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OpEdNews Op Eds    H2'ed 4/16/17

In Defense Of Skepticism Around Alleged Chemical Attack In Syria

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Reprinted from shadowproof.com

Days after a suspected chemical attack in Syria, the very expression of doubt around what President Donald Trump's administration claims happened is marginalized as "far-left" or "far-right." That skepticism is treated as fringe is confounding, as if numerous people forgot all governments lie and are especially prone to lying for the purpose of generating support for the use of military force.

A terrible act or incident definitely took place on April 4. Some chemical, likely a neurotoxin, spread and killed over 70 people, including children. Doctors Without Borders staff described examining eight people, who "display symptoms consistent with exposure to an agent such as sarin gas or similar compounds, including constricted pupils, muscle spasms, and involuntary defecation."

But without any completed fact-finding investigation to confirm doctors' suspicions, Trump authorized a 50-plus Tomahawk missile attack on the Shayrat Airbase in retaliation. Officials effectively sought to foreclose any investigation into whether Syrian President Bashar al Assad's regime or an al Qaida-affiliated group in control of the area was the culprit.

There was no effort by the Trump administration to go to Congress and show senators and representatives evidence related to how a chemical spread through Khan Sheikhoun. Nor did Trump address citizens and articulate proof of what happened in Syria to communicate the gravity of the situation; in particular, that there was a strong likelihood the administration would respond with a show of force before the week was over.

Plenty of reasonable questions existed around media reports on the alleged chemical attack. Who were the sources of eyewitness reports on the alleged attack?

The Tahrir al-Sham alliance "dominated by the Fateh al-Sham Front, formerly known as the al-Qaeda affiliated al-Nusra Front," controls Idlib, the province where the alleged attack occurred. They have ways of controlling what information goes out and who puts out information from the area to the world. So, were any of the sources affiliated with this alliance? Did they have affiliations with other militant groups?

What kind of stockpiles of chemical weapons did militant groups in the Idlib province possess prior to April 4?

Idlib is one of the last remaining strongholds for the opposition against Assad. Were United States intelligence officials and other world leaders certain that groups in Idlib did not possess sarin gas or other similar toxic materials? How certain?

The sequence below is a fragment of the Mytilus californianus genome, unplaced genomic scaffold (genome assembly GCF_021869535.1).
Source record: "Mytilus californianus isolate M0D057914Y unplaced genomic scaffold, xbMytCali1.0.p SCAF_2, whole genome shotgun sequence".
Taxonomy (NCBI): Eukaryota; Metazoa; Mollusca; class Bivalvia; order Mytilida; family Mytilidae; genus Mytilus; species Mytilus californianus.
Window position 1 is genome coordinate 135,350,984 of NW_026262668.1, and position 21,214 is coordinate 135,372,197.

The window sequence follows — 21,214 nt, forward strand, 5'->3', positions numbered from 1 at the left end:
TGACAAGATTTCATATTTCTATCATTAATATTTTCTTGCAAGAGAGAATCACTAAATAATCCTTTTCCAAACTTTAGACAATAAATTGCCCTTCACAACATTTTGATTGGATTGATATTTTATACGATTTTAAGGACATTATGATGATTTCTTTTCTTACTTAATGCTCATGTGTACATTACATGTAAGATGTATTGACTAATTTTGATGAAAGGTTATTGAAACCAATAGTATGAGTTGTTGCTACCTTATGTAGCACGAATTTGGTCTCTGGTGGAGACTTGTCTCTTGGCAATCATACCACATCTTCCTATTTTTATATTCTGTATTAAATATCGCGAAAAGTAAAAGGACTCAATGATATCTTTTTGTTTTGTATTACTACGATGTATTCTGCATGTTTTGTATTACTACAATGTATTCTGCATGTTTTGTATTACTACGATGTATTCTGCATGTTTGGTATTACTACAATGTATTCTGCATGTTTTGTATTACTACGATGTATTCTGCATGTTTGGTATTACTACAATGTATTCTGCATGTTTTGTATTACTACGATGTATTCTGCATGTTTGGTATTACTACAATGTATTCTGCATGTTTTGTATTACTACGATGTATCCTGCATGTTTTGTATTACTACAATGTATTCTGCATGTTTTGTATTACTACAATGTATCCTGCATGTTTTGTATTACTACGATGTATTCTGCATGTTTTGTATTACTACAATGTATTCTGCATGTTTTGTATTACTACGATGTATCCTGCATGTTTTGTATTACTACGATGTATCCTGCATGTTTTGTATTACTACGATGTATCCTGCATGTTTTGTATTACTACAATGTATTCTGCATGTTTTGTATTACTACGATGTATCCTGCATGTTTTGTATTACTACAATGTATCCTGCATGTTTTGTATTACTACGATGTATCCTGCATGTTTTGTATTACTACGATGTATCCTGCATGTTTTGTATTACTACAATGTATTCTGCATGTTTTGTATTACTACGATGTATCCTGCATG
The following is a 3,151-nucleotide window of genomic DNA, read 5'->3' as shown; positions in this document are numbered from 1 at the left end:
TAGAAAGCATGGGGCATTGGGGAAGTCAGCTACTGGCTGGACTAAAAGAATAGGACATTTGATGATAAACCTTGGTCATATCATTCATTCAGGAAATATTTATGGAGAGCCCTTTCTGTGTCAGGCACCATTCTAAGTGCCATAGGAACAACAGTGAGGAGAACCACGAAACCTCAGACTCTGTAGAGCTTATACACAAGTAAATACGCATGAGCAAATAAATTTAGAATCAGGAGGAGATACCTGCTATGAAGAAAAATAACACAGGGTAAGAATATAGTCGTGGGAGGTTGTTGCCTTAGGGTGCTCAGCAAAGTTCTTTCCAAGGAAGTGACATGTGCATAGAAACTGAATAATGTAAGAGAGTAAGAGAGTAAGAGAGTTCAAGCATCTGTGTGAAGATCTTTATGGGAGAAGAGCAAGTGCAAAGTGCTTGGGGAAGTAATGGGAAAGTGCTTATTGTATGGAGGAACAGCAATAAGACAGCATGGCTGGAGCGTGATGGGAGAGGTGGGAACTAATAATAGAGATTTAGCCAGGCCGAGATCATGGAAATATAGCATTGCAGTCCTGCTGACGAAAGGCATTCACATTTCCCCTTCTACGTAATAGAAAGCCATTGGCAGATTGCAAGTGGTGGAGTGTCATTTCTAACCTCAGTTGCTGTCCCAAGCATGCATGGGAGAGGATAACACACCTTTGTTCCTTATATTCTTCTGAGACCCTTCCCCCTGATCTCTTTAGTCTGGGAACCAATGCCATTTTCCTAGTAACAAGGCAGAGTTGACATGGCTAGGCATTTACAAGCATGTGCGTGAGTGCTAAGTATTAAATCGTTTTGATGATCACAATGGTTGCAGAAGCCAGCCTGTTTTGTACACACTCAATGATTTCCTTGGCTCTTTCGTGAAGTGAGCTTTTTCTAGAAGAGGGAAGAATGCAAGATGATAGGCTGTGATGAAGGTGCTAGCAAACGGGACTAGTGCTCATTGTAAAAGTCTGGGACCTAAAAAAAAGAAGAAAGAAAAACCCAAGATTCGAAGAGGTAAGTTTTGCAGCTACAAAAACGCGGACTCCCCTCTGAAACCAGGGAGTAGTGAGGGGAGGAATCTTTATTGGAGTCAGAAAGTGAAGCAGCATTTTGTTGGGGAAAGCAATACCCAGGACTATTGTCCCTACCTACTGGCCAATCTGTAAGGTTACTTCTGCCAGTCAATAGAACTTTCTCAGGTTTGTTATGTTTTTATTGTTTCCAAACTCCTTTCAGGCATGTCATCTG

What interest would President Bashar al Assad have in deploying chemical agents against civilians when Syrian government forces are roundly defeating opposition forces?

Unfortunately, journalists, politicians, campaign operatives, and a select group of activists determined such questions amount to quackery in its purest form. There even is a contingent of left-leaning people, who have observed how neo-Nazis like Richard Spencer do not believe Assad gassed civilians.

Because neo-Nazis are skeptical of Trump, they argue it is borderline fascist or Nazi to question the Trump administration's narrative.

Fringe Questions With No Place In Mainstream Discourse

Beirut-based journalist Annia Ciezadlo wrote a column for the Washington Post, "Why would Assad use sarin in a war he's winning? To terrify Syrians." The intent was to show this is a fringe question that has no place in mainstream discourse.

"We still don't know exactly what happened in Syria and who was responsible," wrote the far-left writer and commentator Rania Khalek on Twitter, "but fact remains that Syrian govt gains nothing from a CW attack." The far-right conservative commentator and talk-radio host Michael Savage put it more succinctly: "Now what would Assad have gained by doing that? Is he stupid?"

In the increasingly influential world of conspiracy websites like Infowars, this simple question -- and the lack of definitive answers -- has managed to sow doubt. As it spread online, the idea that Assad had nothing to gain from a chemical attack fed into a vortex of claims that the Khan Sheikhoun gas attack was a false flag, an elaborate hoax designed to justify a U.S. military intervention in Syria. President Trump's missile strikes on April 6, and his administration's abrupt about-face on the question of regime change, have only bolstered that theory.

It is telling that Ciezadlo attributed the prevalence of this particular question to the influence of Infowars. Journalists have an obligation to scrutinize what happened instead of rallying around a dominant narrative. The collective and consistent failure of press institutions to challenge government is why a website like Infowars is able to fill a void and spread claims of hoaxes.

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Kevin Gosztola is managing editor of Shadowproof Press. He also produces and co-hosts the weekly podcast, "Unauthorized Disclosure." He was an editor for OpEdNews.com
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